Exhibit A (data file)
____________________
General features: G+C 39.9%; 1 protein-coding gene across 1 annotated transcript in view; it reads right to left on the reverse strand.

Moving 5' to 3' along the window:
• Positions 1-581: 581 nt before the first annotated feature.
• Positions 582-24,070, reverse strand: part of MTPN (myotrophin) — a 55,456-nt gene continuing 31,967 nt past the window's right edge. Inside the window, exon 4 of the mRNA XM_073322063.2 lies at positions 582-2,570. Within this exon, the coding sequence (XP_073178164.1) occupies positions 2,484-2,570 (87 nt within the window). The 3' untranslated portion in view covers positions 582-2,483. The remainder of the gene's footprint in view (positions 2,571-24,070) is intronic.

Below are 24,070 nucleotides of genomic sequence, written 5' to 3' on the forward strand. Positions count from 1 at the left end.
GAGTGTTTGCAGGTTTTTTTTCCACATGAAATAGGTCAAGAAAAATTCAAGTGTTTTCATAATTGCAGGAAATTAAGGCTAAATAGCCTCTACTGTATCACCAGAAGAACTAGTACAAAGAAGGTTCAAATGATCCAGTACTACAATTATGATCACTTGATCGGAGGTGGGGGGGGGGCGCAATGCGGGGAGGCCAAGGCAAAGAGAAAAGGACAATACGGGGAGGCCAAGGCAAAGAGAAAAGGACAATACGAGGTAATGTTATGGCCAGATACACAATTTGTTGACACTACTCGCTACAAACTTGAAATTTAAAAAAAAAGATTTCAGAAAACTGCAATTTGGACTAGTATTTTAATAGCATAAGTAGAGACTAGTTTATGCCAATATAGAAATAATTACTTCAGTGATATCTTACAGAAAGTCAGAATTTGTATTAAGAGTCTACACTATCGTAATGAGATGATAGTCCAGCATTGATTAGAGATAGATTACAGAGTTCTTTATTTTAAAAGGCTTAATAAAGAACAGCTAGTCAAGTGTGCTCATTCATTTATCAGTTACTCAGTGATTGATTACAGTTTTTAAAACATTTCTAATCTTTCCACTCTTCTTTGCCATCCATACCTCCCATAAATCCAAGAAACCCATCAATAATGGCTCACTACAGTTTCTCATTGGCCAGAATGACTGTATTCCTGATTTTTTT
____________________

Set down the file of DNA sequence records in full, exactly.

General features: G+C 39.9%; 1 protein-coding gene across 1 annotated transcript in view; it reads right to left on the reverse strand.

Moving 5' to 3' along the window:
• Positions 1-581: 581 nt before the first annotated feature.
• Positions 582-24,070, reverse strand: part of MTPN (myotrophin) — a 55,456-nt gene continuing 31,967 nt past the window's right edge. Inside the window, exon 4 of the mRNA XM_073322063.2 lies at positions 582-2,570. Within this exon, the coding sequence (XP_073178164.1) occupies positions 2,484-2,570 (87 nt within the window). The 3' untranslated portion in view covers positions 582-2,483. The remainder of the gene's footprint in view (positions 2,571-24,070) is intronic.

Below are 24,070 nucleotides of genomic sequence, written 5' to 3' on the forward strand. Positions count from 1 at the left end.
GAGTGTTTGCAGGTTTTTTTTCCACATGAAATAGGTCAAGAAAAATTCAAGTGTTTTCATAATTGCAGGAAATTAAGGCTAAATAGCCTCTACTGTATCACCAGAAGAACTAGTACAAAGAAGGTTCAAATGATCCAGTACTACAATTATGATCACTTGATCGGAGGTGGGGGGGGGGCGCAATGCGGGGAGGCCAAGGCAAAGAGAAAAGGACAATACGGGGAGGCCAAGGCAAAGAGAAAAGGACAATACGAGGTAATGTTATGGCCAGATACACAATTTGTTGACACTACTCGCTACAAACTTGAAATTTAAAAAAAAAGATTTCAGAAAACTGCAATTTGGACTAGTATTTTAATAGCATAAGTAGAGACTAGTTTATGCCAATATAGAAATAATTACTTCAGTGATATCTTACAGAAAGTCAGAATTTGTATTAAGAGTCTACACTATCGTAATGAGATGATAGTCCAGCATTGATTAGAGATAGATTACAGAGTTCTTTATTTTAAAAGGCTTAATAAAGAACAGCTAGTCAAGTGTGCTCATTCATTTATCAGTTACTCAGTGATTGATTACAGTTTTTAAAACATTTCTAATCTTTCCACTCTTCTTTGCCATCCATACCTCCCATAAATCCAAGAAACCCATCAATAATGGCTCACTACAGTTTCTCATTGGCCAGAATGACTGTATTCCTGATTTTTTT